Tyne and Wear HER(2127): Tynemouth, Station Terrace, Tynemouth Station - Details
Tynemouth, Station Terrace, Tynemouth Station
Railway Transport Site
Built by the North Eastern Railway as part of their reorganisation of the old Blyth and Tyne lines. Opened in 1882 by William Bell of the NER, it was designed to cope with large volumes of through and terminating trains serving the burgeoning seaside resort. Notable for its Hydraulic Lift Machinery with accumulator, built by Armstrongs of Elswick. Architecturally the buildings are a delight with a 200 yard long glass and iron platform canopies, footbridge, high quality iron work and associated buildings in a sort of Victorian Venetian style. Red brick with stone dressings; slate roofs with iron cresting to principal ridges. Gothic style. Exuberant style appropriate for a seaside resort. There are two building groups in a restrained Venetian Gothick style which is typical of railway station architecture of the period. Single storey red-brick and sandstone buildings with large hipped and gabled slate roofs, round-headed windows, tall chimneys and decorative iron and timber work. The massive expanse of glazed canopies is the main feature of the station, something unusual for a station serving a small town or village. The canopy is supported on ornate cast-iron columns, girders and ribs. The through lines are crossed by a large twin footbridge, which once had a hydraulic-powered goods lift. The whole arrangement of buildings, platforms and canopies is in a gentle curve which follows the line of the track. There is strong symmetry in the vertical and horizontal planes, a bisecting line down the centre of the footbridge would produce a virtual mirror image of the whole station. The Station's detailing is well executed, the decorative ironwork in particular is in abundance and extravagant. The station is mentioned in Gordon Biddle's "Victorian Stations" and in David Lloyd and Donald Insall's "Railway Station Architecture". On the platform wall is a tile map of the NER network.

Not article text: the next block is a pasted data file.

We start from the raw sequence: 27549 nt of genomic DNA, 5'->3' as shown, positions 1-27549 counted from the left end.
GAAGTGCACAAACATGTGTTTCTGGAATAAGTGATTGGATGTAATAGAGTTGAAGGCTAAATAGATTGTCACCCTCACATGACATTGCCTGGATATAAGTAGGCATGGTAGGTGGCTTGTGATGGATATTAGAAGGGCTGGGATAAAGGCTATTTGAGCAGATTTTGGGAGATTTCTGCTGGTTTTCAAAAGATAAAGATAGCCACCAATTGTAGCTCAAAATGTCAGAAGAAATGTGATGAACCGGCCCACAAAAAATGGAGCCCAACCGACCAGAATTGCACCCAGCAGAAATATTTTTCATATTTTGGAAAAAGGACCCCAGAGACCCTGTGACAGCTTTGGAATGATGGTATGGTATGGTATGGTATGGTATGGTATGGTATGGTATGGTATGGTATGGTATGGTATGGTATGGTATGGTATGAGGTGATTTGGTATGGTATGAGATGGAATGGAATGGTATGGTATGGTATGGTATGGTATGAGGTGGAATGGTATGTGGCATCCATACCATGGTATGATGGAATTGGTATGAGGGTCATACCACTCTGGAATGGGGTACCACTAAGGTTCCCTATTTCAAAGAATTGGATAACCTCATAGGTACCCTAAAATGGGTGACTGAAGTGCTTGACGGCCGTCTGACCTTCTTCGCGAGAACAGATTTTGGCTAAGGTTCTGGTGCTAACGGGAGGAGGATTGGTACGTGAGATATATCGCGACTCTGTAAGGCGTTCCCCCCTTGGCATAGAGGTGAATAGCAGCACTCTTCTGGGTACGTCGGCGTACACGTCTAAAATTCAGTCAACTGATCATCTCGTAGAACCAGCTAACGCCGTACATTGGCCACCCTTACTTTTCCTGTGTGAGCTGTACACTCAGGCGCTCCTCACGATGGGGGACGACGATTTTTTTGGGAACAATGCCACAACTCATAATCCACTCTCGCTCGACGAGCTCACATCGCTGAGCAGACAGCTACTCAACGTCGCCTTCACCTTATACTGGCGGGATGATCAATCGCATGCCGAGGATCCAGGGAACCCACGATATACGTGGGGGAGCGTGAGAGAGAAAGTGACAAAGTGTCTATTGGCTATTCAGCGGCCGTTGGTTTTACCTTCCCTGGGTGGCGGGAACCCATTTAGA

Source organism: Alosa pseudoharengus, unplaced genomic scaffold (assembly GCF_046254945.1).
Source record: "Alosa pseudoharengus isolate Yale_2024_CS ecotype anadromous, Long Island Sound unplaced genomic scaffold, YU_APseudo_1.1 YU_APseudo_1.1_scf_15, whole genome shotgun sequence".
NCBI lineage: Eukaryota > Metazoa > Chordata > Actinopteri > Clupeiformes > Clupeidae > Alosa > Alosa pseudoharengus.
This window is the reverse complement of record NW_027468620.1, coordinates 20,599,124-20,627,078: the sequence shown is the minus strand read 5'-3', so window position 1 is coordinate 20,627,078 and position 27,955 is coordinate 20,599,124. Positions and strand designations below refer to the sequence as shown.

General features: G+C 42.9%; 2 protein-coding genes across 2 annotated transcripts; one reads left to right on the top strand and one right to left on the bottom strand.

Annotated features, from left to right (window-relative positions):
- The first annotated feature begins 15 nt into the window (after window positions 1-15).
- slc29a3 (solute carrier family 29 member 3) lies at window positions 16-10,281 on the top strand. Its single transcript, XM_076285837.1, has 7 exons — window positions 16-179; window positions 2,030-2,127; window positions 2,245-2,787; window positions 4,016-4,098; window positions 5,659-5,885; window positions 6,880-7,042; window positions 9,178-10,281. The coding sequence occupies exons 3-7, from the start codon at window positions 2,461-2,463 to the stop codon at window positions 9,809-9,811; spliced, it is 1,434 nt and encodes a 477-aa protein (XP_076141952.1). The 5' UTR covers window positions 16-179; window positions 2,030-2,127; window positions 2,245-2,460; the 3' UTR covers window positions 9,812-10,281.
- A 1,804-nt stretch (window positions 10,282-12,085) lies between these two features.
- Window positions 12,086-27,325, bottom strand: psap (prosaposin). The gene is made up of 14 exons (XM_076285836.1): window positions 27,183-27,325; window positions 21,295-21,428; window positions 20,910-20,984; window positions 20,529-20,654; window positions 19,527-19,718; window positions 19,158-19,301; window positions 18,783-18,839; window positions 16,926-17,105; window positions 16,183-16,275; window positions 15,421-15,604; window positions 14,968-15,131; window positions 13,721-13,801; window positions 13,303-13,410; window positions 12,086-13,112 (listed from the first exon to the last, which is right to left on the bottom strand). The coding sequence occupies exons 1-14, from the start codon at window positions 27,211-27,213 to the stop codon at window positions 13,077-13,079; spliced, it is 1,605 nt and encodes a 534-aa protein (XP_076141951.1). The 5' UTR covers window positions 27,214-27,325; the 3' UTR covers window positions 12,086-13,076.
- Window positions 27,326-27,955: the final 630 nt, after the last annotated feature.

<< HER 2127 >> 2nd edition Ordnance Survey map, 1899, 6 inch scale, Northumberland, 89, SE I.M. Ayris, & S.M. Linsley,1994, A Guide to the Industrial Archaeology of Tyne and Wear, p.11-12 1988, Tyne & Wear HER, Tynemouth Station File SCT/NT/IA2 J. Alexander, 1999, Images of England: Tynemouth & Cullercoats, p 119-122 Rock Townsend & Winskell, 1988, Development and Design Guide, Unpublished report; List of Buildings of Special Architectural and Historic Interest, 9/122; AAG, 2014, Tynemouth Metro Station, Heritage Statement